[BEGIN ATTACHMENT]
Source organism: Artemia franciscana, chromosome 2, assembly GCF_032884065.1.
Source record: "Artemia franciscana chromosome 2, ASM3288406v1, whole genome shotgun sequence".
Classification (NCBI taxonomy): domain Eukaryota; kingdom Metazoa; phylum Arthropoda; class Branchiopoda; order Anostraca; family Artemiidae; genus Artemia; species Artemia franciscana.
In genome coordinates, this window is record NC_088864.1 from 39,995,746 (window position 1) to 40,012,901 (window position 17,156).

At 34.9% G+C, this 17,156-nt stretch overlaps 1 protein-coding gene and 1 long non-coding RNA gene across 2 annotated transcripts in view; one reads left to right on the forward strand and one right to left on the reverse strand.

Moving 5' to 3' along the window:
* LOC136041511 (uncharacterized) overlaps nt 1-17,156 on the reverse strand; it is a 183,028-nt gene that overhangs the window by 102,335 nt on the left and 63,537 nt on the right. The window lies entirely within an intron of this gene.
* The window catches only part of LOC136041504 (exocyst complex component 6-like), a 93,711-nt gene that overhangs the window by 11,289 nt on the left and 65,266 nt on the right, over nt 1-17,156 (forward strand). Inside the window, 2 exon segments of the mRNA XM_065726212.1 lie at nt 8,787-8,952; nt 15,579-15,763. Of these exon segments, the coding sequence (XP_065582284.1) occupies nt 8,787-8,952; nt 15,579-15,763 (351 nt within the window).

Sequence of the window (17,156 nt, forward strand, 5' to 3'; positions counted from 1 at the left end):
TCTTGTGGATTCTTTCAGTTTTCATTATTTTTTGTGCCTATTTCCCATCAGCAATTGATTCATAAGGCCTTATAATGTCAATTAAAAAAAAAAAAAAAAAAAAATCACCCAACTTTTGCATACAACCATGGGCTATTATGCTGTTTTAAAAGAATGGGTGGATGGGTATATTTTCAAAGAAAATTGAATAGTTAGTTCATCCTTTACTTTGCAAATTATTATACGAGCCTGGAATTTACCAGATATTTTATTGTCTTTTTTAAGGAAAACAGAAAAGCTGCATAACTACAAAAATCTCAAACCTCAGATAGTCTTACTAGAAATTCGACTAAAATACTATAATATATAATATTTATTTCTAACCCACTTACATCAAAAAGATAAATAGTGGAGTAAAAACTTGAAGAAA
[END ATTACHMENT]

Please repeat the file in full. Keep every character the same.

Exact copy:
Source organism: Artemia franciscana, chromosome 2, assembly GCF_032884065.1.
Source record: "Artemia franciscana chromosome 2, ASM3288406v1, whole genome shotgun sequence".
Classification (NCBI taxonomy): domain Eukaryota; kingdom Metazoa; phylum Arthropoda; class Branchiopoda; order Anostraca; family Artemiidae; genus Artemia; species Artemia franciscana.
In genome coordinates, this window is record NC_088864.1 from 39,995,746 (window position 1) to 40,012,901 (window position 17,156).

At 34.9% G+C, this 17,156-nt stretch overlaps 1 protein-coding gene and 1 long non-coding RNA gene across 2 annotated transcripts in view; one reads left to right on the forward strand and one right to left on the reverse strand.

Moving 5' to 3' along the window:
* LOC136041511 (uncharacterized) overlaps nt 1-17,156 on the reverse strand; it is a 183,028-nt gene that overhangs the window by 102,335 nt on the left and 63,537 nt on the right. The window lies entirely within an intron of this gene.
* The window catches only part of LOC136041504 (exocyst complex component 6-like), a 93,711-nt gene that overhangs the window by 11,289 nt on the left and 65,266 nt on the right, over nt 1-17,156 (forward strand). Inside the window, 2 exon segments of the mRNA XM_065726212.1 lie at nt 8,787-8,952; nt 15,579-15,763. Of these exon segments, the coding sequence (XP_065582284.1) occupies nt 8,787-8,952; nt 15,579-15,763 (351 nt within the window).

Sequence of the window (17,156 nt, forward strand, 5' to 3'; positions counted from 1 at the left end):
TCTTGTGGATTCTTTCAGTTTTCATTATTTTTTGTGCCTATTTCCCATCAGCAATTGATTCATAAGGCCTTATAATGTCAATTAAAAAAAAAAAAAAAAAAAAATCACCCAACTTTTGCATACAACCATGGGCTATTATGCTGTTTTAAAAGAATGGGTGGATGGGTATATTTTCAAAGAAAATTGAATAGTTAGTTCATCCTTTACTTTGCAAATTATTATACGAGCCTGGAATTTACCAGATATTTTATTGTCTTTTTTAAGGAAAACAGAAAAGCTGCATAACTACAAAAATCTCAAACCTCAGATAGTCTTACTAGAAATTCGACTAAAATACTATAATATATAATATTTATTTCTAACCCACTTACATCAAAAAGATAAATAGTGGAGTAAAAACTTGAAGAAA